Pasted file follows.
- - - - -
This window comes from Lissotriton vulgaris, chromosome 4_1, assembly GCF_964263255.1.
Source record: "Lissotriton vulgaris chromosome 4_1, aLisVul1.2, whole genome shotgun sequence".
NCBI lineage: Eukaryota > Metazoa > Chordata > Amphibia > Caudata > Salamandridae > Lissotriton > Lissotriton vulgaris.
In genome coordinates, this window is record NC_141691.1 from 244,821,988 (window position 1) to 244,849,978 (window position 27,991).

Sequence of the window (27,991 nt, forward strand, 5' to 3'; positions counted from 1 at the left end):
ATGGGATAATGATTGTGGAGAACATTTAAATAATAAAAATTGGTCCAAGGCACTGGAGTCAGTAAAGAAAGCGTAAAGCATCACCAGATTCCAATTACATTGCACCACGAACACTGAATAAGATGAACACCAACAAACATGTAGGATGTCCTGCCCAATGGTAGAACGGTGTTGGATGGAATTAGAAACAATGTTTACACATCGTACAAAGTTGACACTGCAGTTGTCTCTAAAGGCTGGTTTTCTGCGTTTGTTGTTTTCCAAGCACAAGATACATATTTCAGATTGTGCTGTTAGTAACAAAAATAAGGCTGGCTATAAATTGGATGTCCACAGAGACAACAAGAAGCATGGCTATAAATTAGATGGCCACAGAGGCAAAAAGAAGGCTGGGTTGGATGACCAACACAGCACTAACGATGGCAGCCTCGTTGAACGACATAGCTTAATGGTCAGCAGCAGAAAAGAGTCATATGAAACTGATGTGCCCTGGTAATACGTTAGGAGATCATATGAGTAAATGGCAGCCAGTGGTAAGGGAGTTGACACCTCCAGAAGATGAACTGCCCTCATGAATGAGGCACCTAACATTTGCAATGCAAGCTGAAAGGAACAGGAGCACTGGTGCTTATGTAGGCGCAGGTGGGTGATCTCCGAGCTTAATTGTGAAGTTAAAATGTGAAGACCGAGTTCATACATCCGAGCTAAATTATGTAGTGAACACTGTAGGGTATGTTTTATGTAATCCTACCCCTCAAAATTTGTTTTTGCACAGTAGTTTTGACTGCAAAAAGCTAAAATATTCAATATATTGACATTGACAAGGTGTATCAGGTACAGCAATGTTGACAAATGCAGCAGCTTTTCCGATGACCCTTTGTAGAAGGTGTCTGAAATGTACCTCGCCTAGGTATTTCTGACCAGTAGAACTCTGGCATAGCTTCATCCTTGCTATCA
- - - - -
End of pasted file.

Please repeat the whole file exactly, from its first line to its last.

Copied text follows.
This window comes from Lissotriton vulgaris, chromosome 4_1, assembly GCF_964263255.1.
Source record: "Lissotriton vulgaris chromosome 4_1, aLisVul1.2, whole genome shotgun sequence".
NCBI lineage: Eukaryota > Metazoa > Chordata > Amphibia > Caudata > Salamandridae > Lissotriton > Lissotriton vulgaris.
In genome coordinates, this window is record NC_141691.1 from 244,821,988 (window position 1) to 244,849,978 (window position 27,991).

Sequence of the window (27,991 nt, forward strand, 5' to 3'; positions counted from 1 at the left end):
ATGGGATAATGATTGTGGAGAACATTTAAATAATAAAAATTGGTCCAAGGCACTGGAGTCAGTAAAGAAAGCGTAAAGCATCACCAGATTCCAATTACATTGCACCACGAACACTGAATAAGATGAACACCAACAAACATGTAGGATGTCCTGCCCAATGGTAGAACGGTGTTGGATGGAATTAGAAACAATGTTTACACATCGTACAAAGTTGACACTGCAGTTGTCTCTAAAGGCTGGTTTTCTGCGTTTGTTGTTTTCCAAGCACAAGATACATATTTCAGATTGTGCTGTTAGTAACAAAAATAAGGCTGGCTATAAATTGGATGTCCACAGAGACAACAAGAAGCATGGCTATAAATTAGATGGCCACAGAGGCAAAAAGAAGGCTGGGTTGGATGACCAACACAGCACTAACGATGGCAGCCTCGTTGAACGACATAGCTTAATGGTCAGCAGCAGAAAAGAGTCATATGAAACTGATGTGCCCTGGTAATACGTTAGGAGATCATATGAGTAAATGGCAGCCAGTGGTAAGGGAGTTGACACCTCCAGAAGATGAACTGCCCTCATGAATGAGGCACCTAACATTTGCAATGCAAGCTGAAAGGAACAGGAGCACTGGTGCTTATGTAGGCGCAGGTGGGTGATCTCCGAGCTTAATTGTGAAGTTAAAATGTGAAGACCGAGTTCATACATCCGAGCTAAATTATGTAGTGAACACTGTAGGGTATGTTTTATGTAATCCTACCCCTCAAAATTTGTTTTTGCACAGTAGTTTTGACTGCAAAAAGCTAAAATATTCAATATATTGACATTGACAAGGTGTATCAGGTACAGCAATGTTGACAAATGCAGCAGCTTTTCCGATGACCCTTTGTAGAAGGTGTCTGAAATGTACCTCGCCTAGGTATTTCTGACCAGTAGAACTCTGGCATAGCTTCATCCTTGCTATCA